Coach on leave after Murphy, archdiocese confer

EVERETT — The interim head football coach at Archbishop Murphy High School agreed to be placed on paid administrative leave while officials explore issues raised about his hiring, the school announced Friday.

The move came after school officials consulted with the Archdiocese of Seattle about information regarding Michael Allison’s teaching career in Oregon, which ended after he stipulated to an inappropriate relationship with a female student.

Allison was hired by Archbishop Murphy to be a physical education teacher. He was named football coach earlier this week.

“Mr. Allison agreed to voluntary paid administrative leave to give the school time for a review of the issues that have been raised in media accounts,” Greg Magnoni, director of communications for the Archdiocese, said in an email. “He denies the allegations and feels that by stepping back it will give the school administration an opportunity to resolve the matter and move on.”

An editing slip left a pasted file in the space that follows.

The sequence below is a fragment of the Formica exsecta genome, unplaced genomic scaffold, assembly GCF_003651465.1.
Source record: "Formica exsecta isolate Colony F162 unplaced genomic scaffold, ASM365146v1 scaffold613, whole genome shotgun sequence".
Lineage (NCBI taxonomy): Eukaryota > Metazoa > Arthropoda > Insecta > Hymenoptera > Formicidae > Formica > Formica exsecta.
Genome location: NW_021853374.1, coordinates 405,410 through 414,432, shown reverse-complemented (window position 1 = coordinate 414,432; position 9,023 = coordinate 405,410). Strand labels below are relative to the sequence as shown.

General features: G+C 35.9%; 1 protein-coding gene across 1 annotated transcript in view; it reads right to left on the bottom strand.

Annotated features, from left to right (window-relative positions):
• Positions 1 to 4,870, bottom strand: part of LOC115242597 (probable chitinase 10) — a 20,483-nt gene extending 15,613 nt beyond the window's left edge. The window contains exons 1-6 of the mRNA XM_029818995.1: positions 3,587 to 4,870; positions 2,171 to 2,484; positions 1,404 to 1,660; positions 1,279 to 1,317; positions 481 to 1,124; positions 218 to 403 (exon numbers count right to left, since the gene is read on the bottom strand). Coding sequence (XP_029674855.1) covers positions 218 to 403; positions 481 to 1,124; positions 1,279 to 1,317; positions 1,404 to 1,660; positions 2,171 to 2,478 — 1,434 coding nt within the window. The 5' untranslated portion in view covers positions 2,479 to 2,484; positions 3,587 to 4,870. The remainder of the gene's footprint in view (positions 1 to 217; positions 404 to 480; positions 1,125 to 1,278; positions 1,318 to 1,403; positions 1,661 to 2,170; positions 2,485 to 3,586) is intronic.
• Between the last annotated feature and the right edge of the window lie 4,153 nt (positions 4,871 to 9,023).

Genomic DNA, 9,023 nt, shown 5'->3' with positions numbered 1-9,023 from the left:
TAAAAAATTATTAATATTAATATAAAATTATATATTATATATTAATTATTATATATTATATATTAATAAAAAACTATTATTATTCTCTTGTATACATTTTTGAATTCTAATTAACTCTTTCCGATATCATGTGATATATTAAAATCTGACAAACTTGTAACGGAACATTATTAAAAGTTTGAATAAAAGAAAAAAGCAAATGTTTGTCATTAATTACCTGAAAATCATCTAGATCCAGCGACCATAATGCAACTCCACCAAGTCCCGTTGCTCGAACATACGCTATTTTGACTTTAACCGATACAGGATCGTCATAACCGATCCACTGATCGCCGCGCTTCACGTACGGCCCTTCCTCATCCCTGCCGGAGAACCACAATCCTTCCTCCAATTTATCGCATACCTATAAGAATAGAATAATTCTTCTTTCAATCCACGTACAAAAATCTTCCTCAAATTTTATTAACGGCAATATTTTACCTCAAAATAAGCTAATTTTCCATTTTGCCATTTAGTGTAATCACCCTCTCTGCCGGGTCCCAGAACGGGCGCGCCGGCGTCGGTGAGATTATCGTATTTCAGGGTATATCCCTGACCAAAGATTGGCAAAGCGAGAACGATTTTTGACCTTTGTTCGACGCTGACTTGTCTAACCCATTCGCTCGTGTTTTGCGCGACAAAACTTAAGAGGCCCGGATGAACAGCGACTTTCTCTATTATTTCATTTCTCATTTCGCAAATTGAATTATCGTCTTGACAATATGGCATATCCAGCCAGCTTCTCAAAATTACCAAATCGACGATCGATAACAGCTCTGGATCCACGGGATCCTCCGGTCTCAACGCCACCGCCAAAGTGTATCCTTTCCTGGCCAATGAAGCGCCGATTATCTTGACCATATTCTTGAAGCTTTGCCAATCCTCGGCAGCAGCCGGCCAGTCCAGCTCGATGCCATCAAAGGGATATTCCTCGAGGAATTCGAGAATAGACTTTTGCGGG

The high school is treating the issue as a personnel matter, Archbishop Murphy director of communications Rebecca Hover said in a prepared statement.

“Following our consultation with the archdiocese Thursday, Coach Mike Allison accepted a voluntary paid administrative leave while we continue to review the matter,” she wrote. “Since this is a personnel issue, we won’t be commenting on it until the review is complete. There’s no timetable or deadline for the completion of the review.

“Regarding our football program: Our assistant coaches are working together to coach our athletes,” Hover added.

The action followed a report in The Herald detailing public records that show Allison surrendered his teaching license in Oregon after an investigation in 2009 concluded he engaged in inappropriate conduct with a high school student.

Allison’s promotion came after Bill Marsh suddenly resigned as coach earlier this week.

Allison previously served as head football coach at various schools in Oregon, leading Marist Catholic High School of Eugene to a state championship in 2003.

On Wednesday, Zander said the school was aware of the Oregon allegations before hiring Allison, and the school investigated. No criminal allegations were made against him, so the school hired him during the summer, Zander said.

Allison was head football coach and teacher at Gresham High School in 2009 when Oregon’s Teacher Standards and Practices Commission started investigating allegations of inappropriate communication with a female student.

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